by Lauren Schacher
Over the past week, we’ve been Chicks Who Script chimes in on a director who launched a superstar.
I will never forget watching Winter’s Bone for the first time. It wasn’t in a theatre or at a festival, but at my parents’ home in Georgia on our modest television during winter break of 2010. My dad, a cinephile to the core, had rented it after having read that it won the Grand Jury prize at Sundance. It was magnetic. Of course, a month or so later, it was then nominated for – not one – but four Academy Awards. Those nominations were for Best Picture and both Best Actress in a Leading Role (Jennifer Lawrence) and Best Actor in a Supporting Role (John Hawkes), but not for best Director (shout-out to another snubbed director, the incomparable Ms. Ava DuVernay).
The script got a nod for Adapted Screenplay, which was split between Granik and producer Anne Rosellini. As you know by now, neither Granik nor the film won that year. Tom Hooper and The King’s Speech won for best director and film, and adapted screenplay went to Aaron Sorkin for The Social Network.
Most people will remember Winter’s Bone as the film that launched Jennifer Lawrence. (And yes, go back and watch, because she’s truly incredible in it.) What I hope they also remember is what a great film it is: a true thriller that keeps you on the edge of your seat with rugged, complex characters fighting for their lives in a way we don’t see often. It was a home run that year and for good reason. Film, lest you forget, is a collaborative medium. Particularly raw, vulnerable performances like these? Those don’t just come out of theatre school and raw talent; that’s a combination of all of the above and the other people on set, primarily the director.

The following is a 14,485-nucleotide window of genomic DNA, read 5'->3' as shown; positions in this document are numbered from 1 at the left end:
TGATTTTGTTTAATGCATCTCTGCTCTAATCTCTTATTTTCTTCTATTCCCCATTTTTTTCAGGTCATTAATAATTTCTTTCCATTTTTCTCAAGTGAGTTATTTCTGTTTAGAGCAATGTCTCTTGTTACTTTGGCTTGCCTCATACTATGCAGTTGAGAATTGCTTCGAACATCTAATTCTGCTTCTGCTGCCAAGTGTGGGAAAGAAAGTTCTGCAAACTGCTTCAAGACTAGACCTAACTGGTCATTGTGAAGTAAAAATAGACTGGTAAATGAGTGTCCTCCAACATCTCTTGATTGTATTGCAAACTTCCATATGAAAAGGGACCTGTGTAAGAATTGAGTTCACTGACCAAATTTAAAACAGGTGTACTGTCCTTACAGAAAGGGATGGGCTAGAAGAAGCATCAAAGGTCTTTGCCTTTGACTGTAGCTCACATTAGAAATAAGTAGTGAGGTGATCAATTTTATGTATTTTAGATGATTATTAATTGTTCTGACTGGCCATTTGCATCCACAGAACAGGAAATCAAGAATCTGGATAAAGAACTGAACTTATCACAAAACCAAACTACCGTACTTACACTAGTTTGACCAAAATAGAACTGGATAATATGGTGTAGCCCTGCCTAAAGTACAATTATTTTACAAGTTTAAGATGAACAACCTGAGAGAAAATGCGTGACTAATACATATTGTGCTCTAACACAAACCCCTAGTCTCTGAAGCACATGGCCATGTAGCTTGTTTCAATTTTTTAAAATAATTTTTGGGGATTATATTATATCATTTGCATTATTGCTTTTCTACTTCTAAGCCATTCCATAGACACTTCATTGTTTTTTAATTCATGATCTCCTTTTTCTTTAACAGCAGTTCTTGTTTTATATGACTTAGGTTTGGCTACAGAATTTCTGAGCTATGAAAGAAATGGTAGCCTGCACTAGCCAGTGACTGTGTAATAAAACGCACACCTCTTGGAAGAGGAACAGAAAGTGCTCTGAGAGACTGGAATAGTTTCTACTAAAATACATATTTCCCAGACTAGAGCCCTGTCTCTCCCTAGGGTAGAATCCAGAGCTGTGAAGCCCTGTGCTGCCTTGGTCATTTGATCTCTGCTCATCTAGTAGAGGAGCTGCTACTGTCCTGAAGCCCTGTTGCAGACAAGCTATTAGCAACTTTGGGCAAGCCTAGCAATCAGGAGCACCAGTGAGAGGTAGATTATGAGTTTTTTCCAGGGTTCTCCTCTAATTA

As good as an actor’s performance is – and I’m admitting this as an actor – it’s not the whole picture. Yes, Lawrence is mad talented, and likely worked like a beast on this film (her audition story A+), but I’m sure even she would attribute the truly spectacular result to that special actor/director relationship. Lawrence is now the biggest star in the world. Where’s Granik?
Granik’s first feature Down to the Bone (2004) starred Vera Farmiga. Together they took home the Sundance Grand Jury prize as well as awards for best director and lead actress. She returned with her sophomore feature, Winter’s Bone, winning the same award at Sundance, and a slew of others. Does it make sense that she’d then vanish off the Hollywood radar shortly thereafter? Without downplaying her work since then – she released a doc last year called Stay Dog – she’s certainly been out of the mainstream. If Winter’s Bone came out today, you might expect to see its director soar into studio deals afterwards (although if you’re keeping track of the female director stats, you’d know better than to expect anything). It would be as if Damien Chazelle just up and never made another narrative after Whiplash. (Chazelle, on the other hand, has a few films set up at the moment, the first being La La Land starring Miles Teller and Emma Watson.)
So would an Oscar nomination have changed things for Granik? Hard to say. Only four women have ever been nominated for best director; and the first (and only) woman to win the award was Kathryn Bigelow only one year prior for The Hurt Locker. She seems to be doing alright.
Did Granik deserve a nomination? Hell yes. If you Google search Granik, one of the first articles to come up about her will be Marlow Stern’s piece on “Life After ‘Winter’s Bone’” that was published in October of 2014. It’s a solid read and will give you a good idea of perhaps why you haven’t seen more of her.
I, for one, hope Granik comes back with another vigorous narrative and blows the competition out of the water. Oscar for Granik. That’s my vote.
Related Topics: Jennifer Lawrence